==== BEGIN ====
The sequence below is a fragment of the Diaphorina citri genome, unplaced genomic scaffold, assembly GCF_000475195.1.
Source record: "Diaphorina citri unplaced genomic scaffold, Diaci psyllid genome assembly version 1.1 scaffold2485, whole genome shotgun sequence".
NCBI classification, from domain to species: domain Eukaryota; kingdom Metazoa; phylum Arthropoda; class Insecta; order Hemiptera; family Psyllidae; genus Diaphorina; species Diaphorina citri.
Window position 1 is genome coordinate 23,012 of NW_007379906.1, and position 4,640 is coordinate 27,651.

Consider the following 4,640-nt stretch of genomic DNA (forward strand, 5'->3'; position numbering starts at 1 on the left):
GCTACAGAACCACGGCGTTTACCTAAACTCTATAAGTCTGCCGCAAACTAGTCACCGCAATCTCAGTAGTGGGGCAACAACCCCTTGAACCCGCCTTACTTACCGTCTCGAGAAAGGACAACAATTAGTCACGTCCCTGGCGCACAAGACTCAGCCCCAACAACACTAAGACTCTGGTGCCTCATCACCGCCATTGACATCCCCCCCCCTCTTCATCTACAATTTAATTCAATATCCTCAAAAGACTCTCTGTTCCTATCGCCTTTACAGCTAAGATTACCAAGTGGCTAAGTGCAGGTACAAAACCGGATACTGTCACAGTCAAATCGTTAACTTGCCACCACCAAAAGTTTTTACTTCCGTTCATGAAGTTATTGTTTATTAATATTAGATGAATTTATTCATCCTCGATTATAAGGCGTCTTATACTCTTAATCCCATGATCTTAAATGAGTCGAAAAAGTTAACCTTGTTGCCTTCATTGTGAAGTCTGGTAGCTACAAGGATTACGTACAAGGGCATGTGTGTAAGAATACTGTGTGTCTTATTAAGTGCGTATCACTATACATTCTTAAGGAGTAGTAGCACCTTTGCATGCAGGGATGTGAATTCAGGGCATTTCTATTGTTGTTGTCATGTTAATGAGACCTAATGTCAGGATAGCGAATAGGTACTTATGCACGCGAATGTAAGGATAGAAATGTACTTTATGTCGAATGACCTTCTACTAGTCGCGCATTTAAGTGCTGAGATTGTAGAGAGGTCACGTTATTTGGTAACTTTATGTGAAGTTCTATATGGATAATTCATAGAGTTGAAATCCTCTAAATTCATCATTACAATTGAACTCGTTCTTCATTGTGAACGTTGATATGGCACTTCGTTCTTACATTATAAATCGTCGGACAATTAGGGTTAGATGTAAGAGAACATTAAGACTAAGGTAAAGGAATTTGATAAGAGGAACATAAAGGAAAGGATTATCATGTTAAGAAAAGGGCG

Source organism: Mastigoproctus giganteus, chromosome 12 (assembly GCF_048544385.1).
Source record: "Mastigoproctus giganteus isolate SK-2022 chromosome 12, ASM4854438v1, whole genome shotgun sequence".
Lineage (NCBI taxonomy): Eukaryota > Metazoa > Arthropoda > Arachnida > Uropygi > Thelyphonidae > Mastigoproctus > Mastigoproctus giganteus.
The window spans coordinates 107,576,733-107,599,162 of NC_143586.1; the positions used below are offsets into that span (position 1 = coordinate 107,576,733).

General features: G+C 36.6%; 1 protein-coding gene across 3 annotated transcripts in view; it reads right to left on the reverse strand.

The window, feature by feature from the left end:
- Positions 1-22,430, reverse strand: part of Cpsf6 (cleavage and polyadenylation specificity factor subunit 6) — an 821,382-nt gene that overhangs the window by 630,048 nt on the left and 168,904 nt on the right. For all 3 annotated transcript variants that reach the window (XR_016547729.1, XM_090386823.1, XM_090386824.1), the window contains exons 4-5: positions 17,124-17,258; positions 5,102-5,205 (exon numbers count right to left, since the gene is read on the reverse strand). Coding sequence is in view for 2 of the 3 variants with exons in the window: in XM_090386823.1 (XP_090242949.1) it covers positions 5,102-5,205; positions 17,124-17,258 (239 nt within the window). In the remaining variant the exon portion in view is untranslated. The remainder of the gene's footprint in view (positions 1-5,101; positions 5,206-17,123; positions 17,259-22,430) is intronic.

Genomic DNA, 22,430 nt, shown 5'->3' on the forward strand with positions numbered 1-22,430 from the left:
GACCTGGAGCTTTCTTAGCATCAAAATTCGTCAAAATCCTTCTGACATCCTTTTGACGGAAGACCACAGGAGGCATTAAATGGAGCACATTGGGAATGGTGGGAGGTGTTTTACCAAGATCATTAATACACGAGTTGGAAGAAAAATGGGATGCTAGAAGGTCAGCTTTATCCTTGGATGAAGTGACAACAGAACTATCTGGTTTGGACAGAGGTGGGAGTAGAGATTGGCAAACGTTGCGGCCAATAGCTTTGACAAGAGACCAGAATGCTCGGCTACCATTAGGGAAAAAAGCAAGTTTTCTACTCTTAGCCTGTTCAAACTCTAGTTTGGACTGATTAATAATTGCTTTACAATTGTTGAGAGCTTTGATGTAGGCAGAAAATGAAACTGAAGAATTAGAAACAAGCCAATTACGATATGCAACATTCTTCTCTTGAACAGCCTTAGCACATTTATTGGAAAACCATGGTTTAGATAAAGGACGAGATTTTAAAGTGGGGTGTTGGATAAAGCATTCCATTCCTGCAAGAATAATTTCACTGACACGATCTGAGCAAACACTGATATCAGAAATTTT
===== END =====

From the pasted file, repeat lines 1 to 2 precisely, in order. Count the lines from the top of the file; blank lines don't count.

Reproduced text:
The sequence below is a fragment of the Diaphorina citri genome, unplaced genomic scaffold, assembly GCF_000475195.1.
Source record: "Diaphorina citri unplaced genomic scaffold, Diaci psyllid genome assembly version 1.1 scaffold2485, whole genome shotgun sequence".